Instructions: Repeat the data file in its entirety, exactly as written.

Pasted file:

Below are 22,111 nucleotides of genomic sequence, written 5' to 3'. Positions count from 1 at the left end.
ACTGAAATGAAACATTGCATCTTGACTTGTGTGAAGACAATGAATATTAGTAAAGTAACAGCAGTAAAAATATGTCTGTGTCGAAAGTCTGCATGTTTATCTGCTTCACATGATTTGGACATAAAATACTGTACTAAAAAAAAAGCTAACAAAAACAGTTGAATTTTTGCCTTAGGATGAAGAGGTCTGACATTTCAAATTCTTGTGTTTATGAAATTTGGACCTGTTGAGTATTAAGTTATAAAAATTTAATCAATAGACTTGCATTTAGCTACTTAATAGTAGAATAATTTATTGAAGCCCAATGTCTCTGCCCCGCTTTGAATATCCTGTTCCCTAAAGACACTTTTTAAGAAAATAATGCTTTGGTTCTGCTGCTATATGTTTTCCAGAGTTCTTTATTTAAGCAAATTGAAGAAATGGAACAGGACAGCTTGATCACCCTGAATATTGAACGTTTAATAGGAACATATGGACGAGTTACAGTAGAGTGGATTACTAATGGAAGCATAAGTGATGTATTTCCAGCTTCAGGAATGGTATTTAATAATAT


Below are 22,111 nucleotides of genomic sequence, written 5' to 3'. Positions count from 1 at the left end.
ACTGAAATGAAACATTGCATCTTGACTTGTGTGAAGACAATGAATATTAGTAAAGTAACAGCAGTAAAAATATGTCTGTGTCGAAAGTCTGCATGTTTATCTGCTTCACATGATTTGGACATAAAATACTGTACTAAAAAAAAAGCTAACAAAAACAGTTGAATTTTTGCCTTAGGATGAAGAGGTCTGACATTTCAAATTCTTGTGTTTATGAAATTTGGACCTGTTGAGTATTAAGTTATAAAAATTTAATCAATAGACTTGCATTTAGCTACTTAATAGTAGAATAATTTATTGAAGCCCAATGTCTCTGCCCCGCTTTGAATATCCTGTTCCCTAAAGACACTTTTTAAGAAAATAATGCTTTGGTTCTGCTGCTATATGTTTTCCAGAGTTCTTTATTTAAGCAAATTGAAGAAATGGAACAGGACAGCTTGATCACCCTGAATATTGAACGTTTAATAGGAACATATGGACGAGTTACAGTAGAGTGGATTACTAATGGAAGCATAAGTGATGTATTTCCAGCTTCAGGAATGGTATTTAATAATAT